collaboration and social negotiation,
participants construct ideas together.
In
these
interactions,
participants
learn together and from each other
as they need to synthesize different
perspectives to accomplish the task.
Collaborative learning activities are
very powerful for authentic learning
in all kinds of learning situations but
they are especially powerful in online
courses where participation, motivation,
connection and community are key to
course success.

Collaboration Rubric:

http://www.sdcoe.net/score/actbank/collaborub.html

Module 3: Course Activities

Tutors Training Course

Collaborative learning activities:

Encourage participation

Small groups encourage a spontaneous and


a comfortable environment to try out ideas.

Increase interest
and motivation

Interacting with colleagues with different


ideas and backgrounds makes assignments
more interesting.

Prevent participant
isolation

Participants are more visible in small groups.


They get to know and be known better.

Foster community

Working in assignments together makes


participants interdependent. It promotes a
sense of responsibility for the advancement
of the group as well as a sense of belonging.

While collaboration may happen spontaneously in some online courses, it generally


requires specific activities that ask participants to collaborate. Collaborative
activities also require clear guidelines and, at the beginning of the course, they
require tutor support to get group members organized.

Designing Activities
The course you will be tutoring will include proposed activities, some of which
may be required for participants to complete the course. However, as a tutor you
can add and modify some activities based on the particular group of students and
how you consider will better help them learn you will be customizing the course.
The purpose of the activities is to engage participants in doing something that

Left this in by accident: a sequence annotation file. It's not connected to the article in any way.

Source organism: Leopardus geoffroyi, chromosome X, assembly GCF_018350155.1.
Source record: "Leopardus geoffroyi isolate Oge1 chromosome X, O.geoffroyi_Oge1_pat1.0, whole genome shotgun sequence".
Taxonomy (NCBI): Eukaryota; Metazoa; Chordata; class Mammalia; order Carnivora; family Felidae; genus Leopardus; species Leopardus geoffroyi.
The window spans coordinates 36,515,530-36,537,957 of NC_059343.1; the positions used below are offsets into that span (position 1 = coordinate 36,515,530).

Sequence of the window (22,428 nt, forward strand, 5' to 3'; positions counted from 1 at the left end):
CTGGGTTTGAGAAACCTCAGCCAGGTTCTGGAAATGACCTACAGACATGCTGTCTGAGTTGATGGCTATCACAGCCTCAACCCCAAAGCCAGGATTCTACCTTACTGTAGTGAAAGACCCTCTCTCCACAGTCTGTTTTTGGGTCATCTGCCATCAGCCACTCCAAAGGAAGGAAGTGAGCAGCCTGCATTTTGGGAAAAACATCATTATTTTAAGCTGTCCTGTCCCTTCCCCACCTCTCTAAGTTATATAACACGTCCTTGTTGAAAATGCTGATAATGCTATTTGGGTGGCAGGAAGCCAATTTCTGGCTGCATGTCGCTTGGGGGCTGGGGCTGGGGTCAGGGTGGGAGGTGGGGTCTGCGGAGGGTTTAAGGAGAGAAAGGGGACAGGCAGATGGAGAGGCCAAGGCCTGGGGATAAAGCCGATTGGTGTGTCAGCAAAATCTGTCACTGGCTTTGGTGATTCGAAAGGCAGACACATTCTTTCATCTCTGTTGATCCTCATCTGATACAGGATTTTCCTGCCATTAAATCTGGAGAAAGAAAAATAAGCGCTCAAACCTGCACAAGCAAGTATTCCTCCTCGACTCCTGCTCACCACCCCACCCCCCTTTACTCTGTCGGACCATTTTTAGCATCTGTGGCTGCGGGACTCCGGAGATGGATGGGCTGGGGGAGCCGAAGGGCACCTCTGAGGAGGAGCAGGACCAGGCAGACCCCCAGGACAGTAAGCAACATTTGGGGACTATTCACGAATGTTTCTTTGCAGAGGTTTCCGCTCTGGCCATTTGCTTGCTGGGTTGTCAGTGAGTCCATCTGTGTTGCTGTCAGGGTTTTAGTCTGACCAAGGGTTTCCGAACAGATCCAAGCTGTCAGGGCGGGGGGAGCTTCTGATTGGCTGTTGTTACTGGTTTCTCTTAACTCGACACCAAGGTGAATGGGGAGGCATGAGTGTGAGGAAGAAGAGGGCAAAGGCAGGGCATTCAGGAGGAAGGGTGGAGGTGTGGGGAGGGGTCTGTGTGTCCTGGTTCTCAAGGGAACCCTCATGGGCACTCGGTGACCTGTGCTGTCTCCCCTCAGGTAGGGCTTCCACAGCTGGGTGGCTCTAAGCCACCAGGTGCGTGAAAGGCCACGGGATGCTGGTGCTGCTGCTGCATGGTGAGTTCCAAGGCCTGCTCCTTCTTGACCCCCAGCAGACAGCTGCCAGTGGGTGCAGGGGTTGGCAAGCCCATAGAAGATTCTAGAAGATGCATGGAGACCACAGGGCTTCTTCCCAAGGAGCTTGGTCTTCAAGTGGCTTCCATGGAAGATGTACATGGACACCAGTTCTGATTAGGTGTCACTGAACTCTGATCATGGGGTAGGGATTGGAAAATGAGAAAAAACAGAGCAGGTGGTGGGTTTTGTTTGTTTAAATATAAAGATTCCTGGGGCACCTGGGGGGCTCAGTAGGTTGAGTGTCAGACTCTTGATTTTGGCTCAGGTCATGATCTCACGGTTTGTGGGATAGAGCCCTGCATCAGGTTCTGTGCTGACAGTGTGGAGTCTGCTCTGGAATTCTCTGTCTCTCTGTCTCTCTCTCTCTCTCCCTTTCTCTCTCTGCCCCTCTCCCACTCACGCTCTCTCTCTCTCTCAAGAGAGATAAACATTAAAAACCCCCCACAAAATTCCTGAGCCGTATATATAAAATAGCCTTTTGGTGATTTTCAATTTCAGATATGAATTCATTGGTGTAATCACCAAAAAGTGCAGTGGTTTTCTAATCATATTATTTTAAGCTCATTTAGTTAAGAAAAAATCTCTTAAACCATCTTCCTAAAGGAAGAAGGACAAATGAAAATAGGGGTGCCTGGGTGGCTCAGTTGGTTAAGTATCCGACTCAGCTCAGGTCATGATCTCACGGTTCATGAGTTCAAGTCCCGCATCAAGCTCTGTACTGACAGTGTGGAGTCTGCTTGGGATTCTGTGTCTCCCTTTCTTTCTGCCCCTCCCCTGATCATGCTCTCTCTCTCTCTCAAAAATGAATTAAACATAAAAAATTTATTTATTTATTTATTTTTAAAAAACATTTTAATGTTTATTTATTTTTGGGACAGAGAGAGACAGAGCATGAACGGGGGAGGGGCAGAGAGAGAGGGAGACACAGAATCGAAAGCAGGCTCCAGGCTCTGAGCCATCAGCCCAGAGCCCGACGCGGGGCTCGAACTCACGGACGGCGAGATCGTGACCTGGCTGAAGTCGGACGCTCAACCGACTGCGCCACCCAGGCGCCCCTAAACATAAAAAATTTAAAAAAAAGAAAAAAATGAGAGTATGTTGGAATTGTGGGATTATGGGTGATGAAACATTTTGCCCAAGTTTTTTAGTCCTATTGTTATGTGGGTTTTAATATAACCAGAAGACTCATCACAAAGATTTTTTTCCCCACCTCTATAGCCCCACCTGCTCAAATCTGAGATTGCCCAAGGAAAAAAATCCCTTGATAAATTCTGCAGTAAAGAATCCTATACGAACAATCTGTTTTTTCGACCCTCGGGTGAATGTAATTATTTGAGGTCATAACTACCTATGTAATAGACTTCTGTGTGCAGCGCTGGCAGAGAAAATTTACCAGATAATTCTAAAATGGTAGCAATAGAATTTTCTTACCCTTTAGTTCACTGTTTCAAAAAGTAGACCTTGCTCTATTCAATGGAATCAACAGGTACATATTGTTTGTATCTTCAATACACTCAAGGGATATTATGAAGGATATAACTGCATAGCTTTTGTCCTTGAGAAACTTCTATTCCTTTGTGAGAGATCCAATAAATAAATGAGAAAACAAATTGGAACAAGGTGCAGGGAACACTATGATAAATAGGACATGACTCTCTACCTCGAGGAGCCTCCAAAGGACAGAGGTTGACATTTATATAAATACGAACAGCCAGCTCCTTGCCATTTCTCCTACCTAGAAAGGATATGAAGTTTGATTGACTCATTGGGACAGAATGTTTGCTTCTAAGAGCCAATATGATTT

will help them develop the knowledge and skills of experienced practitioners in
the field. Your own experience of real life challenges will be useful for designing
effective activities.

Characteristics of effective activities:

Module 3: Course Activities

Tutors Training Course

Engage participants thought and creativity


Allow participants to relate and use what they know from their
particular contexts
Are directly connected to the course goals
Generate interaction and collaboration among participants
Provide opportunities for feedback and reflection
Are sequenced with other activities to help participants build on prior
knowledge
This last characteristic is very important. You need to consider the course as a
whole with a beginning, medium and end in regards to the different dimensions.
Activities should be designed with that in mind. As the course progresses
participants become more skilled and capable of more elaborated and more
independent doing.
Engage participants thought and creativity
Example: If you ask participants to find answers given in a text,
they wont necessarily need to be thoughtful and creative, but if
you ask them to use ideas from the text to analyze a case they will
Allow participants to relate and use what they know from their
particular contexts
For example, by asking participants to bring in examples from their
own contexts, youll help them to assimilate information and make
it more meaningful
Are directly connected to the course goals
It should be clear for tutors and for participants how the activity
helps them advance towards their goals
Generate interaction and collaboration among participants
Richer activities make room for multiple perspectives or approaches
Provide opportunities for feedback and reflection
Learning is a process that advance the cycle of opportunity for action,
feedback, reflection and new action
Are sequenced with other activities to help participants build on prior
knowledge
Knowledge gained from one activity can be used in a more complex
activity later in the course

Module 3: Course Activities

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Gilly Salmon represents the sequence of an online course in 5 stages of activity:

E-Moderating

Development

Supporting
Providing
responding
links outside
closed conferences

Technical support
4

IN

Facilitating process

LE

AR

Conferencing

Information exchange

3
Searching,
personalasing software

2
Sending and
receiving messages

Facilitating tasks and supporting


use of learning
materials

Online socialisation
Facilitating and providing bridges between
cultural, social and learning
environments

amount of interactivity

Knowledge construction

Access and motivation

Setting up system
and accesing

Welcoming and
encouraging

From Salmon, G. 2002. E-tivities: the key to active online learning. London: Kogan Page.

Please go to this website to read examples of this model. E-activities:


http://www.atimod.com/e-tivities/5stage.shtml

Consider how this structure applies to our course. What specific


aspects of our course do or do not fit with these stages. How
can this structure help guide the work of the tutor?